Another Green Day for Mark Isham

Mark Isham’s five-acre estate is spread over rolling countryside in the horse-centric West Valley community of Hidden Hills. The renowned film composer’s daily commute involves nothing more than

Mark Isham in his studio.

Mark Isham’s five-acre estate is spread over rolling countryside in the horse-centric West Valley community of Hidden Hills. The renowned film composer’s daily commute involves nothing more than a short walk across the lawn that separates his home from his well-appointed studio, housing two large composing spaces and a pair of writing stations.

Along with his film work—he has two movie scores out this summer—Isham has a regular gig scoring the ABC series Once Upon a Time, the rare live-action show that uses an orchestra. Each week during production, he composes new music to picture, which is then recorded with a full orchestra at The Bridge in Glendale. Aside from those weekly trips down the Ventura Freeway, he rarely has to leave his complex.

“I’ve elected to work in a more intimate environment, as opposed to Hans Zimmer, for example, who bought a building,” Isham explains. He elected to work at home in order to be close to his wife and four kids, but convenience was a factor as well. “If I have an idea after dinner, I can run next door and realize it,” he says. He bought the property with the intention of converting the horse stables into a studio, but soon discovered it would be far more expensive to convert than to build his facility from scratch. “We put the studio where the turnout area used to be,” he says. “And then my boys decided horses weren’t for them, so the riding rink came down, and the stables became a storage facility for both home and studio.”

Isham followed a winding road, figuratively speaking, to this high-tech oasis amid sylvan splendor. A classically trained trumpeter enthralled by jazz, he took a simultaneous interest in electronic music, Brian Eno’s Ambient 1: Music for Airports serving as his bible. “My two worlds were hard-core jazz and ambient music, and my focus and first-life’s dream was to bring those two poles together,” Isham explains. He sent out cassettes of some of his early hybrid experiments, which led to his first film-scoring gig, for Never Cry Wolf, in 1983.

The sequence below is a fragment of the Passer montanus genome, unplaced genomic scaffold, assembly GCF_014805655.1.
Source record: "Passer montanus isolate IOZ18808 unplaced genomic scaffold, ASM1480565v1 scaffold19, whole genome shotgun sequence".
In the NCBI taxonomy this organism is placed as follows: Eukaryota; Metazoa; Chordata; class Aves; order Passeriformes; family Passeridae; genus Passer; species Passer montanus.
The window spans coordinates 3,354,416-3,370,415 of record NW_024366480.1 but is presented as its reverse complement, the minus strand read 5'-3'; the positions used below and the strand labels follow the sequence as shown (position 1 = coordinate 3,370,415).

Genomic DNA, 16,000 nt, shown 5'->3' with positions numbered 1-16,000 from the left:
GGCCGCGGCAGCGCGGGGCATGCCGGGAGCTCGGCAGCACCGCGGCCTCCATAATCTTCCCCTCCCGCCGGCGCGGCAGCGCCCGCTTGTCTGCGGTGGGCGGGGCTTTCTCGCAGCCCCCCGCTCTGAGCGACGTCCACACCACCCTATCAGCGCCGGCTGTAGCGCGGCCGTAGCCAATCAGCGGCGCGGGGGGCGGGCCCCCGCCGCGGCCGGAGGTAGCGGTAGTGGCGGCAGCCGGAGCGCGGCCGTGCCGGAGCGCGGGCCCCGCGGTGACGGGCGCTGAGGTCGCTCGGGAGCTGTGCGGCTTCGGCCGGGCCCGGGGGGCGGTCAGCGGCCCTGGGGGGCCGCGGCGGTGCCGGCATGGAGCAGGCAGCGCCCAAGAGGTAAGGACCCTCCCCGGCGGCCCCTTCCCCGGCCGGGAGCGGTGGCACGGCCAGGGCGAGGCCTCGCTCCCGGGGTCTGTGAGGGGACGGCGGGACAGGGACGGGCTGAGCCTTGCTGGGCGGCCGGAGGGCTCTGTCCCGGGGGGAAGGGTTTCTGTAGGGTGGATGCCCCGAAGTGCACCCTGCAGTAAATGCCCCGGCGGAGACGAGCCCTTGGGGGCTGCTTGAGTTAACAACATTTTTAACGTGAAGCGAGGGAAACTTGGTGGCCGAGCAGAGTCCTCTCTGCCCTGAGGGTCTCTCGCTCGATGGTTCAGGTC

Mark Isham's studio.

Isham's studio.

“I worked my ass off seven days a week for four-and-a-half months, realizing I don’t know how to do this,” he recalls. “But I’m a smart guy, so I can get some help from the smart people around me and figure it out. And I delivered the score for a fairly major motion picture. That kick-started my career.”

Isham has gone on to compose dozens of film scores, including Crash, A River Runs Through It, Quiz Show, In the Valley of Elah, Fly Away Home, The Mechanic, Warrior and Dolphin Tale, while also making records for Windham Hill, Virgin and Columbia. Since 1996, this homebody has been doing it all right here.

Panorama of Mark Isham's studio.

Panorama of Isham's studio.

He does the bulk of his writing in Studio A, working in Logic and then Pro Tools, in front of a pair of Mac Pros and a Sony TV hooked up to an M-Audio Oxygen 88 piano/controller, with Dan Wallin custom speakers and a Vienna Ensemble Pro 5 serving as the mixing host. The setup contains every conceivable plug-in and virtual-instrument software package. And if the need arises, he’s just a swivel of his Aeron chair away from the Euphonix CS3000 console that dominates the back half of the space.

Isham then leads a guest across the lawn to the main house. “With about 25 percent of my writing, I still use paper and pencil,” he says, walking past a grand piano in the living room. “Right there—old-school. For certain types of projects it’s just easier to do. It’s just quicker, and the sound of a 1928 Steinway is always great.”

Two years ago, Isham added a screening room to his house, and it now serves double duty as a 5.1 mixing environment. “For mixing,” he says, “everything is done in the box, with a big, powerful computer [Mac Pro 2010 2.4 GHz] controlled by a series of Euphonix fader modules; we pull out as many as we need, depending on the size of the project. There’s a connection under the couch. And if we want to watch a movie, we just unplug, move the gear out, and the 8-year-old can run around and not break anything. It’s a great room—all Tannoy monitors with two big 18-inch subs.”

On the landing that leads into the screening room, the double entry doors are flanked by stacks of gear. “The front end’s powered by the old Cello Class-A amplifiers, and all the video goes through a big pro scaling unit, so it looks and sounds really good,” Isham says. “The computer, clocking and interfaces are all here.”

For the final mix of an episode of Once Upon a Time music, files of the orchestral cues are dropped onto a hard drive at The Bridge and returned to Isham’s home studio. When the mix is completed, it goes into a dropbox for pickup by the show. An individual piece might start at the Steinway, move into Studio A for mocking up, go to The Bridge for the orchestration and finally to the screening room for the mix. “That’s the simple route,” Isham clarifies. “It can make a trip to Studio B or to the music editor; on the paperwork side of it, it makes a trip to the orchestrator and meets us at The Bridge.”

And that, in a nutshell, is Mark Isham’s world—not counting several trips to Shreveport in the fall to watch his son Nick, who’s the starting quarterback for the Louisiana Tech football team. “I have no idea where that gene came from,” he admits with a fatherly smile.

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